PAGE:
In my second to last semester of college, I took a public administration course. The course centered on equipping students with the necessary skills needed for successful careers in public service and nonprofit organizations. Notice carefully that nowhere in my brief description (or the school’s, for that matter) do you see the word religion. And that is because the course had absolutely nothing to do with religion. However, one day religion—God, specifically—was mentioned, and that mentioning left one student very upset.
“You shouldn’t talk about that stuff,” the brown-skinned, petite, curly-haired girl, whom we’ll call “Shawna,” said. “Everybody doesn’t believe in that.”
Although I’d heard her comment loud and clearly, and the graduate assistant’s comments about God watching (she was teasing a student before our exam started), I’d never related them to each other (since others were also talking), so I didn’t know her upset was about God being mentioned.
Later on that day, though, I was informed, when a few of my classmates from public administration and I went to meet with another teacher from our department (we were political science students. The public administration course was an elective). For some reason, unknown to me now, during our meeting, the subject of “Shawna’s” comment came up (a girl named “Jazz” brought it up). I remember her saying something to the effect of (it’s been years now), “When that girl got upset about God, saying some people don’t believe in that stuff, I wanted to move. I wasn’t about to fail [the test] because of her.” I responded, “Is that why she was so mad? Well, I don’t wanna sit by her either.”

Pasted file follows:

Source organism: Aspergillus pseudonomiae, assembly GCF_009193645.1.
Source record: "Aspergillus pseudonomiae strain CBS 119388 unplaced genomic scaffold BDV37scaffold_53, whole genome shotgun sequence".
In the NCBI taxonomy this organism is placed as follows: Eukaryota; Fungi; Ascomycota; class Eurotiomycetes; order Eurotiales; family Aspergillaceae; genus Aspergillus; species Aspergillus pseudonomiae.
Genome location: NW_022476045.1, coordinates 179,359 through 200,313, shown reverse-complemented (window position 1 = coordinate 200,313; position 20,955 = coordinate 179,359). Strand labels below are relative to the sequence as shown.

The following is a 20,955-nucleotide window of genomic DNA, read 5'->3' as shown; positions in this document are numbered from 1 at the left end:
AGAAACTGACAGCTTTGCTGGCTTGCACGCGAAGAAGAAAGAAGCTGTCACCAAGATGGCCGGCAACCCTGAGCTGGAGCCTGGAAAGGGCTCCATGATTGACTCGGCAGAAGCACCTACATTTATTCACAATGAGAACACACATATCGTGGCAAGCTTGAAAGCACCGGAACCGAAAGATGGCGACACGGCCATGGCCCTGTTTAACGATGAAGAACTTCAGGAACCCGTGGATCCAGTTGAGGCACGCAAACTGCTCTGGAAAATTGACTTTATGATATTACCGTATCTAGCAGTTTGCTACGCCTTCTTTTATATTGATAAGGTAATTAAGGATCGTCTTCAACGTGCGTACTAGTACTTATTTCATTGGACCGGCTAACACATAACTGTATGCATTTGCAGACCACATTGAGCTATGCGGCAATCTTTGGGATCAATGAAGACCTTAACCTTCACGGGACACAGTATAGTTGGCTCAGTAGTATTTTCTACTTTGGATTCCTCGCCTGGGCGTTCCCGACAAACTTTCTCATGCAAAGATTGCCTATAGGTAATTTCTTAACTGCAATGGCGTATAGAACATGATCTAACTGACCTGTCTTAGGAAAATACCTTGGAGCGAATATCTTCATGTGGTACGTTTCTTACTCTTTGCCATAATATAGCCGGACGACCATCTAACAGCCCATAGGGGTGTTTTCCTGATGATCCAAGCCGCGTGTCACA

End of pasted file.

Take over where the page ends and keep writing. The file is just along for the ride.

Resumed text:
Boy, did we feel like “good Christians” in that moment. Shoot, we were standing with God and wouldn’t even be around those who were not. That stance would make God proud of us, wouldn’t it? After all, He doesn’t want us “talking to” the wicked. Right?
Although we are admonished, several times, in the Bible to not yoke ourselves with unbelievers (not always in the same wording), we are called to share, which includes conversing, God’s love and message of the cross with all (and that doesn’t mean forming “bestie-like” relationships). This is something God began impressing upon my heart during my time of self-righteousness. He wanted me to not despise this young lady, but to share His love with her, in spite of her feelings about Him (which probably arose from misconceptions and wrong perceptions).
The next semester (my last), “Shawna” and I had another class together. At some point during our first days in there, I’d overheard her saying she didn’t have enough money to buy the book we needed for that class. Well, one day, while in the bookstore getting my books for the semester, I ran into an old classmate, who saw me with the book for the class in my hand. He said, “You don’t have to buy that book. I have one I can give you.” I said, “Okay.” However, I still felt led to buy the book, so I did.